The Hunga volcanic eruption in numbers

When the Hunga Tonga-Hunga Ha’apai (Hunga) volcano erupted 65 kilometres northwest of the Tongan capital of Nuku’alofa on 15 January, it was among the largest volcanic eruptions recorded.

It generated a blast so powerful it sent massive pressure waves rippling through the atmosphere and around the globe. Recent analyses of the eruption have shown just how incredibly powerful it was:

  • The pressure waves were the fastest ever observed within our atmosphere, reaching speeds of 1,158 kilometres per hour (close to the theoretical limit)
  • The waves lapped the planet at least six times.
  • The plume of gas and particles was 58 km tall at its highest point, making it the largest volcanic plume in the satellite record (just for interest, that’s up into the mesosphere, the third layer of the atmosphere above Earth’s surface).
  • Above the Karman line that marks the edge of space about 100 km above our planet, shockwaves triggered by the eruption stirred up winds with speeds of up to 720 kilometres per hour.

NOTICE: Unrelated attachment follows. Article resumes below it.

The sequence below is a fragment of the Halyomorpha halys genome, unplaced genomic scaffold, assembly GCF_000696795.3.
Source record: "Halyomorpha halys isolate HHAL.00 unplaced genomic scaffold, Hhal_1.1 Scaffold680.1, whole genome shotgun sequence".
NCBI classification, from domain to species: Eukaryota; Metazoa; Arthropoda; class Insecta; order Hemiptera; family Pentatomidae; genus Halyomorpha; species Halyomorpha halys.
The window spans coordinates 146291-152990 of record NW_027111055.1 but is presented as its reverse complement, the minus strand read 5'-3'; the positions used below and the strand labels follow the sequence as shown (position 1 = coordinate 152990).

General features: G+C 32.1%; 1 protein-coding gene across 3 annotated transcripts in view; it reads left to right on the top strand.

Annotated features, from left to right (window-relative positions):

• The eruption generated almost 590,000 lightning strikes over the course of three days.
  • Extreme winds emanating from the volcano affected electric currents in the ionosphere, forcing east-flowing streams to flip direction dramatically and surge to five times that of normal peak power.
  • Hunga’s eruption sent ripples racing across the ocean, producing tiny, fast-traveling meteotsunamis (a series of waves driven by air-pressure disturbances) that appeared in the Pacific Ocean, Atlantic Ocean and Mediterranean Sea.

The statistics are simply astonishing. But it’s worth remembering that behind the numbers were three deaths and thousands of Tongans whose communication with the rest of the world was cut for 36 days. A whole island lost every home on it.

It affected 85,000 people (about 85 per cent of the population), cost the country $90 million, destroyed or damaged more than 600 buildings, and significantly impacted crops, livestock, and fisheries.

The Tongan people will not recover from this quickly and should not be forgotten.

Sources: Tonga Volcano Blasted Out Pressure Waves “Very Close to The Theoretical Limit”, Tonga underwater volcano eruption shattered two records, Underwater Volcano Spit Shock Waves Into Space That Lapped Earth Several Times and Assessing the Aftermath of Tonga’s Volcanic Eruption and Tsunami.

I talked about this with Danny Hoyland on West Bremer Radio on 2 July 2022. Listen live each week: Saturday 7.40 am, West Bremer Radio.

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